Standard state requirements
1M reactants, 1M products, 1ATM for gases, 25 degrees C
Difference between G0 and G0'
Prime is the biochemical standard state where we have the reaction done in water at 55.5M and at neutral pH of 7.0
Negative delta G
Spontaneous Reaction (the amount of energy available to do work is higher in the products)
Positive delta G
Delta G0 equation
= - 1.36log ([P]/[R])
= -RT log ([P]/[R])
The standard free energy change for a reaction is related to the equilibrium constant of the reaction
Delta G equation
Delta G = Delta G0 + 1.36log ([P]/[R])
The "real" amount of energy available to a cell is related to the standard gibbs free energy and the equilibirum constant
Delta G formula in terms of RT and ln
DeltaG = RTln([P]/[R]) - RTln([Peq]/[Req])
DeltaG0 in terms of RT and ln
DeltaG0 = - RTln([Peq]/[Req])
How do we determine the oxidation number of a carbon?
For every bond to H, subtract 2
For every single bond to O, N, S, or a halogen, add 1 [think SON Halogen]
Double bonds add 2
Triple bonds add 3
For every bond to another C, add 0.
What formula do we use to find the Delta G0' in calories
Delta G0' = -nF(Delta)E0'
n = number of electron equivalents transferred in the reaction
F = 23.06 kcal/volt/equivalent of electrons (Faraday constant)
Number of ATP per NADH
Number of ATP per FADH2
Why are ATP bonds high energy bonds?
Because they are between two negative phosphate groups which repel each other putting strain on the bond
How do we get the energy from ATP?
You cannot just capture the exothermic heat caused by the hydrolysis reaction. You instead need to transfer the phosphates to carrier transfer metabolites or proteins (phosphoryl transfer reaction)
High energy phosphate bond
First law of thermodynamics
Conservation of energy - Energy in a system is always constant
Second law of thermodynamics
Entropy is always increasing - We favor disorder
Celsius + 273
Types of work we can do with energy from ATP
1. Mechanical Work
2. Transport Work (Active Transport)
3. Biochemical Work
High energy phosphate group generates movement by changing the conformation of a protein
Example: ATP bound to myosin ATPase in muscle fibers is hydrolyzed, causing the myosin conformation to turn to a "cocked" position, ready to associate with the actin filament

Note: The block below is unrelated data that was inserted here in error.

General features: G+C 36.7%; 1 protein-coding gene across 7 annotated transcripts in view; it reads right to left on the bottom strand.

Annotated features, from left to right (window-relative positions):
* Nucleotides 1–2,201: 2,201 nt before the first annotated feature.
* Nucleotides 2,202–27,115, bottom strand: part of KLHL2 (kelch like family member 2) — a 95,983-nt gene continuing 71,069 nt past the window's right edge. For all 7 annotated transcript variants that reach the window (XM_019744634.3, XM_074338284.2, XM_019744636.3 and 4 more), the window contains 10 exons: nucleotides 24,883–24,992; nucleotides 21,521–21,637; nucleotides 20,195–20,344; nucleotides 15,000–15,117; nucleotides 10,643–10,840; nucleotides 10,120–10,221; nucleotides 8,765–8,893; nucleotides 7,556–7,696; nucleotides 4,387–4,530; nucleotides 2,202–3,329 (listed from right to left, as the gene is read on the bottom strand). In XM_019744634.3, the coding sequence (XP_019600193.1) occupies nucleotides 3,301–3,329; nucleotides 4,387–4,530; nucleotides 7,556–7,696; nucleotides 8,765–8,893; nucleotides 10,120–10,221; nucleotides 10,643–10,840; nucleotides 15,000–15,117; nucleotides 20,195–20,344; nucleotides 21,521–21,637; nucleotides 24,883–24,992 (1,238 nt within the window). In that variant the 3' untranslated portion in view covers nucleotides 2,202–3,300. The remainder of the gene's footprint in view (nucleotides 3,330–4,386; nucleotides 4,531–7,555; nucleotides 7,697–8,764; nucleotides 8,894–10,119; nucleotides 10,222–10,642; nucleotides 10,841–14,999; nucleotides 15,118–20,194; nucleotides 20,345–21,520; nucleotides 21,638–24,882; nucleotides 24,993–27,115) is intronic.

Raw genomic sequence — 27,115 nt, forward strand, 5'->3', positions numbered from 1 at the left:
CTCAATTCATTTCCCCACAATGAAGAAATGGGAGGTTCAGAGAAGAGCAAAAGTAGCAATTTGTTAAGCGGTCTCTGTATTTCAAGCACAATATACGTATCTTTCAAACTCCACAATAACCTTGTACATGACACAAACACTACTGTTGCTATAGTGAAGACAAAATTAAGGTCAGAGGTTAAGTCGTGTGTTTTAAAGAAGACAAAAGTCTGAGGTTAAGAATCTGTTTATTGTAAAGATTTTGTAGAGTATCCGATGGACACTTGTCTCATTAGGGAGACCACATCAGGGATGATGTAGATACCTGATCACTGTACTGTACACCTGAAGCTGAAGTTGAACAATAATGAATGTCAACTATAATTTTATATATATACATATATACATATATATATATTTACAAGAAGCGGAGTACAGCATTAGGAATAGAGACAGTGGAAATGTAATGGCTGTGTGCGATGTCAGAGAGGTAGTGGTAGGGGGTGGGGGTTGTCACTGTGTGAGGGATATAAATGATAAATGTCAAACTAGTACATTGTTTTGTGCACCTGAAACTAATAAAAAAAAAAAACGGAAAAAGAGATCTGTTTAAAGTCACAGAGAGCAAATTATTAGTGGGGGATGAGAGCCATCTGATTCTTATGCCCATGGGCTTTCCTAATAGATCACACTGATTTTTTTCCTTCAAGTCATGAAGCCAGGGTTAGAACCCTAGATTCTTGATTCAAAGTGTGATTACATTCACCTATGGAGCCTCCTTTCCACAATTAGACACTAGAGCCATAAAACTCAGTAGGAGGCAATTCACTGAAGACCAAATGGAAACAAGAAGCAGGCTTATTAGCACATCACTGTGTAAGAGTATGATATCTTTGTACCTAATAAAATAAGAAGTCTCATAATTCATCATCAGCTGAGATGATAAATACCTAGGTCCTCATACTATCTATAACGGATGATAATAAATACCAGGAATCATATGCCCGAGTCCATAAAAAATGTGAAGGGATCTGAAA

This is also called active transport
Phosphates from the ATP used to act on the proteins in the plama membrane to cause a conformational change in the protein possibly pushing things against their concentration gradients
Energy-requiring reactions that use ATP and the bond energy to cause chemical reactions such as with detoxification of drugs
What do all metabolic pathways have in common?
A negative gibbs free energy
Unfavorable reactions are coupled with favorable ones
Has a high energy phosphate group (~-10 kcal/mol)
Amount of creatine in urine is a good determinant of muscle mass. Creatine in plasma is indicitive of kidney failure.
Oxidation versus Reduction
LEO the lion says GER
(loss of electrons = oxidation)
(gain of electrons = reduction)
The most energetic compounds are also the most?
Two protons with two electrons
one proton with one electron
One proton with two electrons
What does NAD+ accept?
H- and is reduced to NADH
(aka two electrons)
What does FAD accept?
2H. and is reduced to FADH2
(also carries 2 electrons)
FADH2 is derived from what?
Riboflavin (Vitamin B2)
NADH is derived from what?
Niacin (Vitamin B3)
What happens when the [NADH]/[NAD+] ratio is high?
The production of lactic acid via hydrogenation using NADH
What happens under aerobic conditions to FADH2 and NADH
They are re-oxidized in the mitochondria to NAD+ and FAD
Why do we get more ATP production per NADH than we get from FADH2
Because NADH is a stronger reducing agent